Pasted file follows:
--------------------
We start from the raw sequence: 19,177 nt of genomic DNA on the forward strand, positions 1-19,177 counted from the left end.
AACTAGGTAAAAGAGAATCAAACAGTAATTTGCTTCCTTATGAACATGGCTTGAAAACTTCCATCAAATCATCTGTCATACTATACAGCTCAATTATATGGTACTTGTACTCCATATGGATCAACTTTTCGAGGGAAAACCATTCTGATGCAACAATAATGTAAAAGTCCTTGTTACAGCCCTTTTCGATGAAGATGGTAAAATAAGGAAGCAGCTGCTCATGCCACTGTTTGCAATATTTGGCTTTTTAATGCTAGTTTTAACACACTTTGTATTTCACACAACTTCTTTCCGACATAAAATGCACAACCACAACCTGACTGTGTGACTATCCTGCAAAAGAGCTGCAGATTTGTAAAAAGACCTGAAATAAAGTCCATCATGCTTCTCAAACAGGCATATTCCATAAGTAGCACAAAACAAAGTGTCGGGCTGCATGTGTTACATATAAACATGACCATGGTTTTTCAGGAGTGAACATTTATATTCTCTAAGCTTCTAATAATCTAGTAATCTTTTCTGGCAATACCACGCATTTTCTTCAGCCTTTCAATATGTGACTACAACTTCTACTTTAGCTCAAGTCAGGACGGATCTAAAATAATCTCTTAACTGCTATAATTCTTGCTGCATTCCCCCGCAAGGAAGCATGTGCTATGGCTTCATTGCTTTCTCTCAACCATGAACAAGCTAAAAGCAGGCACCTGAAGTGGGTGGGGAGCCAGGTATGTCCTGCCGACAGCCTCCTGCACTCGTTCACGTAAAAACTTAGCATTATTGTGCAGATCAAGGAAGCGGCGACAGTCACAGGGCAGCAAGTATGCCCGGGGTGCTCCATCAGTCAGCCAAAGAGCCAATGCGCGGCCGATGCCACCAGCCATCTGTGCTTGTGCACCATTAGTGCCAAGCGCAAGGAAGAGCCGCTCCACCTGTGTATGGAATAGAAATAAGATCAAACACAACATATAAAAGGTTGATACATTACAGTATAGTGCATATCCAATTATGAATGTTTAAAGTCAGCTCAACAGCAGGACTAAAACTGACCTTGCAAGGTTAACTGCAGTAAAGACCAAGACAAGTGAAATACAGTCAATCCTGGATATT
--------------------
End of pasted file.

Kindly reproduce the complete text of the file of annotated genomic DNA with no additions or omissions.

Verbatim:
We start from the raw sequence: 19,177 nt of genomic DNA on the forward strand, positions 1-19,177 counted from the left end.
AACTAGGTAAAAGAGAATCAAACAGTAATTTGCTTCCTTATGAACATGGCTTGAAAACTTCCATCAAATCATCTGTCATACTATACAGCTCAATTATATGGTACTTGTACTCCATATGGATCAACTTTTCGAGGGAAAACCATTCTGATGCAACAATAATGTAAAAGTCCTTGTTACAGCCCTTTTCGATGAAGATGGTAAAATAAGGAAGCAGCTGCTCATGCCACTGTTTGCAATATTTGGCTTTTTAATGCTAGTTTTAACACACTTTGTATTTCACACAACTTCTTTCCGACATAAAATGCACAACCACAACCTGACTGTGTGACTATCCTGCAAAAGAGCTGCAGATTTGTAAAAAGACCTGAAATAAAGTCCATCATGCTTCTCAAACAGGCATATTCCATAAGTAGCACAAAACAAAGTGTCGGGCTGCATGTGTTACATATAAACATGACCATGGTTTTTCAGGAGTGAACATTTATATTCTCTAAGCTTCTAATAATCTAGTAATCTTTTCTGGCAATACCACGCATTTTCTTCAGCCTTTCAATATGTGACTACAACTTCTACTTTAGCTCAAGTCAGGACGGATCTAAAATAATCTCTTAACTGCTATAATTCTTGCTGCATTCCCCCGCAAGGAAGCATGTGCTATGGCTTCATTGCTTTCTCTCAACCATGAACAAGCTAAAAGCAGGCACCTGAAGTGGGTGGGGAGCCAGGTATGTCCTGCCGACAGCCTCCTGCACTCGTTCACGTAAAAACTTAGCATTATTGTGCAGATCAAGGAAGCGGCGACAGTCACAGGGCAGCAAGTATGCCCGGGGTGCTCCATCAGTCAGCCAAAGAGCCAATGCGCGGCCGATGCCACCAGCCATCTGTGCTTGTGCACCATTAGTGCCAAGCGCAAGGAAGAGCCGCTCCACCTGTGTATGGAATAGAAATAAGATCAAACACAACATATAAAAGGTTGATACATTACAGTATAGTGCATATCCAATTATGAATGTTTAAAGTCAGCTCAACAGCAGGACTAAAACTGACCTTGCAAGGTTAACTGCAGTAAAGACCAAGACAAGTGAAATACAGTCAATCCTGGATATT